We’re all in business to fulfil a need of our customers and to get paid as a result, therein lies a possible problem, payment. There are a couple of different types of slow payers, there are those that will always pay and are super reliable, such as government departments or large corporations who often pay invoices on a net 60 or 90 day payment arrangement. Then there are the bad type of slow payer, those who are unreliable and who you worry may not pay you and often only do, once you have chased them endlessly or threatened legal action.
It’s important to differentiate these two types of slow payers. If you are prepared the handle the first type, you can deal with them, but the second type is just painful to handle and can be a killer to your business. The tips below will help with any type of slow payer but are mainly directed at the slow and unreliable payer.
Have an Ironclad Contract
The basis of your business relationship should be detailed in a contract, having a contract in place helps you ensure on-time payments, and also helps you deal with issues that arise.
Choose Clients Wisely
You can avoid a lot of issues with late payments by choosing your customers carefully. Always do your due diligence on any new client to ensure that they’re a good fit with your business and that you’re a good fit with theirs and take up references.
If you build a relationship with every client they’re going to be less likely to want to ruin that relationship by not paying you on time. Make a point to check in with clients (how’s things call), share industry news, fun stories, news clippings and more. As you build that relationship they’ll appreciate you even more.
Tie Payment to Ownership of the Work
If you put a paragraph in your contract and on your invoice that the work (or products) performed during the billing period transfers’ ownership after full payment received and processed, the client will be more likely to pay faster because they want to be able to use the work.
Stop All Future Work until Payment Is Made
A big key to slow payment issues for the second type of slow payer is to stop all work until payment is made. This can work extremely well if they’re on a deadline of some type and you realize that they need the rest of your work to finish, their contract.
Collect Payment in Advance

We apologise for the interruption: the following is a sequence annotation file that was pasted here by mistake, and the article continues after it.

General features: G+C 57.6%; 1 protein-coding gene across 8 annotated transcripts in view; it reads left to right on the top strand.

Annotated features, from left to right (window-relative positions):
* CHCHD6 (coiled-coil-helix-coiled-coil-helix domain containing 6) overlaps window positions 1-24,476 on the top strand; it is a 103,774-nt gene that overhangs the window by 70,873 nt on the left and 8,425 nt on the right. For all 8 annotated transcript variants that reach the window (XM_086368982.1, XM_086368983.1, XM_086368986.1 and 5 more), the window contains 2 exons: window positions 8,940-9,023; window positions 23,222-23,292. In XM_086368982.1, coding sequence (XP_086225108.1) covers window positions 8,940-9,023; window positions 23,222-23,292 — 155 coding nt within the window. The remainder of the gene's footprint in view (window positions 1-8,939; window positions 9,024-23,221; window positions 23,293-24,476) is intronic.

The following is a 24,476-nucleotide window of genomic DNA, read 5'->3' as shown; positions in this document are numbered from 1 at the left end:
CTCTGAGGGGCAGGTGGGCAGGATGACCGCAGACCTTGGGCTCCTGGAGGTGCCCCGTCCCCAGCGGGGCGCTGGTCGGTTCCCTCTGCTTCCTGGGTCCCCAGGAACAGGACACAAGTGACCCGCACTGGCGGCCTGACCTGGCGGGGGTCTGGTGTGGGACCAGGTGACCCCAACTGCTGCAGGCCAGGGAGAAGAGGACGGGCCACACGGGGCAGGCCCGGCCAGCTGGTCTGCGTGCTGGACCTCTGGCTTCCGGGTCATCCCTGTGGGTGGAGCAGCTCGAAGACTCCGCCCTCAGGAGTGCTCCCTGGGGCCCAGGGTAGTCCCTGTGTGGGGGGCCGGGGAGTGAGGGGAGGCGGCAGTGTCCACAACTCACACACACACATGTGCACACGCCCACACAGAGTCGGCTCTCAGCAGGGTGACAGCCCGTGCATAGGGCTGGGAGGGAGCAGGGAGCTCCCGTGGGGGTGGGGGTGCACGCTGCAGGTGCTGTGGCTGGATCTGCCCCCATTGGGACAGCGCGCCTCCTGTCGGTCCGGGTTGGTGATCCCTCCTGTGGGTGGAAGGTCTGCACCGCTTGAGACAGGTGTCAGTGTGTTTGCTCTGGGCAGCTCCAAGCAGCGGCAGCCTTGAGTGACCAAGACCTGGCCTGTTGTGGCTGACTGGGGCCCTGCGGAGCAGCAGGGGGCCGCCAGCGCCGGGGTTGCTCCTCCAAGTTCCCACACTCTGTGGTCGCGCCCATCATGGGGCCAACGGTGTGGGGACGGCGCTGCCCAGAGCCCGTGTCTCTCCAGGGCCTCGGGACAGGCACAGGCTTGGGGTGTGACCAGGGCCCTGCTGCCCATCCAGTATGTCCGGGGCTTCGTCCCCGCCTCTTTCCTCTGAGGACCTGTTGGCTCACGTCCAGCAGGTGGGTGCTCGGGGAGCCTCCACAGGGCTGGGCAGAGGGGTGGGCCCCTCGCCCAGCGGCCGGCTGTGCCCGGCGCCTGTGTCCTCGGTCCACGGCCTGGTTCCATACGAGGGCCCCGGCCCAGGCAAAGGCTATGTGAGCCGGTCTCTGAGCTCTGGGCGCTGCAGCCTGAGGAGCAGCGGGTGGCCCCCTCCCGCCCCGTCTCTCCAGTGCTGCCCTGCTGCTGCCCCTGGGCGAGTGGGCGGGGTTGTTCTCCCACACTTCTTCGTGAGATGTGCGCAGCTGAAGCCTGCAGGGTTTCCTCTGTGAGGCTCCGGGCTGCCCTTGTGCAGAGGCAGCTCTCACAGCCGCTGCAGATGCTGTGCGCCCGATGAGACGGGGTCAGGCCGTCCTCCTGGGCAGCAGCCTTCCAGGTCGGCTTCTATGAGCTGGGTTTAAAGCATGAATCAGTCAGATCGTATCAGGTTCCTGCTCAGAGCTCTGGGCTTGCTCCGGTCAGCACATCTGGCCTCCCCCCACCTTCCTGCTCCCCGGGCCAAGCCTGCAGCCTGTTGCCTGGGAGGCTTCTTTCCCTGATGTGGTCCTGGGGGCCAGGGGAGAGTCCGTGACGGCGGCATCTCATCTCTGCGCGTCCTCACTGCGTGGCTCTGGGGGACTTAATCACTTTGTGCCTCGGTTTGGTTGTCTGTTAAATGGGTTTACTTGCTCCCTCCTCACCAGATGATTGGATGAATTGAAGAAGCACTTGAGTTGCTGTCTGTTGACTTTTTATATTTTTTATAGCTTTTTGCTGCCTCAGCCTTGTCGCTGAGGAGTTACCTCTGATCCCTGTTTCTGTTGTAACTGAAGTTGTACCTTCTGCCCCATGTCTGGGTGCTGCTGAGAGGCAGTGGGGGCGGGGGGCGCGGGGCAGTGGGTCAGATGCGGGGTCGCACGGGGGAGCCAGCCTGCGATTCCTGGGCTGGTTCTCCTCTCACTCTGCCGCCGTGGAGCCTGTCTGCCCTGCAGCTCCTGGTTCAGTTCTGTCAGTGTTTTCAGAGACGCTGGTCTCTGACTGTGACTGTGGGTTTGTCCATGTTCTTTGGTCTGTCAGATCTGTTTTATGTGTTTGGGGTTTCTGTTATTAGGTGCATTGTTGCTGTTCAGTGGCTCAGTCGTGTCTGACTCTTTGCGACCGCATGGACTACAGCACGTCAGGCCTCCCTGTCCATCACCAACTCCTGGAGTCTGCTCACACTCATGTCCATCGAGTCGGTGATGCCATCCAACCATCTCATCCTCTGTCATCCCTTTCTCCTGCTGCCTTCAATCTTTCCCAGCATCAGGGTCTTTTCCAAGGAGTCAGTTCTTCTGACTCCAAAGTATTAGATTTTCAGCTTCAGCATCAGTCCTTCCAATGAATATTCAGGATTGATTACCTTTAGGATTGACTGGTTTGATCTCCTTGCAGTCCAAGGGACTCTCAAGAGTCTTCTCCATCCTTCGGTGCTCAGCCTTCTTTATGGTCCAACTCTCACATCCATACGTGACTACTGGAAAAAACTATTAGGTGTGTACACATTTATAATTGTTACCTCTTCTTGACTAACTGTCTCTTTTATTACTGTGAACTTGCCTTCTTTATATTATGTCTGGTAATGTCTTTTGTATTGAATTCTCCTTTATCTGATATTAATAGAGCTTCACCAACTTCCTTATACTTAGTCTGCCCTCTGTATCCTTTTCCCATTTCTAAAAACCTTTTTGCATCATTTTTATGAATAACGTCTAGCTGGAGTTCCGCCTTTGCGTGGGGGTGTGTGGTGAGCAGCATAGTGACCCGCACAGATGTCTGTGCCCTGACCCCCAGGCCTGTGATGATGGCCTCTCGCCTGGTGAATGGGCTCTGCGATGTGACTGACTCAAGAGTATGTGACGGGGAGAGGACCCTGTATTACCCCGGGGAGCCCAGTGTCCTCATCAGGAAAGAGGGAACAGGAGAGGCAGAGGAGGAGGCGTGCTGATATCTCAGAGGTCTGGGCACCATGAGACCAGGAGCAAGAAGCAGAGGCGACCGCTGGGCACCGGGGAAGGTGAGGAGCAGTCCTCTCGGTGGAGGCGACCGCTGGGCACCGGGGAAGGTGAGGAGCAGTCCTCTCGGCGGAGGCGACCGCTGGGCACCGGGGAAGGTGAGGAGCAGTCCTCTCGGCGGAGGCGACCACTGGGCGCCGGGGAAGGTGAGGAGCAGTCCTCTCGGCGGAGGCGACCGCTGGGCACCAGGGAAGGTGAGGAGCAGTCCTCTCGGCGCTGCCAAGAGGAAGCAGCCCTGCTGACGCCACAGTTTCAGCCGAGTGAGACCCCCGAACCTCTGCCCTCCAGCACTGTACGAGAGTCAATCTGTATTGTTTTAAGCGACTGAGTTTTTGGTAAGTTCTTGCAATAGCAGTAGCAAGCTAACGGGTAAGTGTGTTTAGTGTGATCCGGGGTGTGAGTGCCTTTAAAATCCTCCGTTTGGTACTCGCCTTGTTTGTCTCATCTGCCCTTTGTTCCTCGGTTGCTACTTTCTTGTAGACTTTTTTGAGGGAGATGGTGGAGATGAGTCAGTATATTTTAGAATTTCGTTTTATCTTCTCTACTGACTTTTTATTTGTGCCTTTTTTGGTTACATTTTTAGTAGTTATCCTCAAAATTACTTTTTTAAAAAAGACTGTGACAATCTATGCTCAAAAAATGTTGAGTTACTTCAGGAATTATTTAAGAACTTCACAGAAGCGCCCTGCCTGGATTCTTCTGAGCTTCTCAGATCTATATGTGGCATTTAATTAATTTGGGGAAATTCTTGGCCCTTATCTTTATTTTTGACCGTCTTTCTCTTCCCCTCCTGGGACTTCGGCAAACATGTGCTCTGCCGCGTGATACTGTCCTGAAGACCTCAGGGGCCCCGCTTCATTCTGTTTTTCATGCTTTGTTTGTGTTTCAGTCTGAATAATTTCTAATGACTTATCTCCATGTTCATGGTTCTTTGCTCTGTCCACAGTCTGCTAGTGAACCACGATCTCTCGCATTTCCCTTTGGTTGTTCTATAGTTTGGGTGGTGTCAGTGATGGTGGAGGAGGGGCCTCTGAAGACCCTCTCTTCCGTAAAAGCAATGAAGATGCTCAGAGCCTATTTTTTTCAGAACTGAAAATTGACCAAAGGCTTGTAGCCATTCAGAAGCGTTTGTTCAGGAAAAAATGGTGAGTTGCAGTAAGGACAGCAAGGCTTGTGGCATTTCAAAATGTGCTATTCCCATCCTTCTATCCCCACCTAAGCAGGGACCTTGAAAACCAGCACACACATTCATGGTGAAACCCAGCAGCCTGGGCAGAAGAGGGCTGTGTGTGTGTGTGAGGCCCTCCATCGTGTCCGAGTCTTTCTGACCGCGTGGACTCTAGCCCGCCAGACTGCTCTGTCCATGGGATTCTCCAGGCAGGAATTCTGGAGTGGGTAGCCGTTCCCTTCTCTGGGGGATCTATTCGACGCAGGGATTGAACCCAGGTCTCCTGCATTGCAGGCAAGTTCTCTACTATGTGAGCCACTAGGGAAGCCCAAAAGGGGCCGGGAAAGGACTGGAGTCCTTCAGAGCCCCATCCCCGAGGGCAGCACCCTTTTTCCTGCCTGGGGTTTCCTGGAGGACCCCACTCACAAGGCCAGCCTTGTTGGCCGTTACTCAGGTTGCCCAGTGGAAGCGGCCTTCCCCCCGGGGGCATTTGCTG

In many cases you can avoid the issue of slow payment by simply collecting payment in advance. This can work well with a lot of types of services, especially project-based work that doesn’t include an hourly component. But even hourly work can be billed in advanced and charged against the payment.
Even if you can’t collect full payment upfront, it’s generally possible to collect the vast majority of payment prior to completion of a contract, for example fifty percent due with order, thirty percent on approval of something and the balance within fourteen days of completion.
Send Invoices Fast
Don’t hold on to invoices, instead send them out immediately upon completion of the work, stage payment milestone or the time period involved. If you wait too long to send the invoice, the client might forget about needing to make payment and use that cash elsewhere.
State Payment Terms on the Invoice
As well as having terms in your contract, remind your client of your payment terms by putting them on your invoice under terms of payment. This will help them notice that you’re expecting payment on time and the consequences of not doing so.
Offer a Discount for Fast Payment
I’m not a favor of this one myself however I know a lot of people are. Offer a small discount for fast payment. Offering discounts as low as 3 percent will entice your client to pay you faster in order to qualify for the discount, because everyone likes saving money.
Charge a Late Fee
Be careful about actually charging a late fee to a client who will eventually pay but who is typically slow. You don’t want to risk losing a reliable client even if they are often late at paying their invoices. But, if you have a client you know you will not work with again, go ahead and implement late fees if your contract allows it.
Pick the Phone Up and Make a Call
Don’t be afraid to call clients who’ve not paid their invoice on time. It’s important to assume that it’s a simple mistake that they haven’t paid before you call so that you don’t sound angry or frustrated. You’ll be amazed at how far a phone call can go to clearing up a late payment.
Finally, try to be a couple months ahead when it comes to your business expenses and especially your salary requirements. If you are 60 to 90 days ahead of the curve, you won’t be as pressured to deal with late payers. Dealing with slow payers is part of doing business in many cases, but you can eliminate most issues with late payments by thinking ahead and working with the client to ensure prompt payment.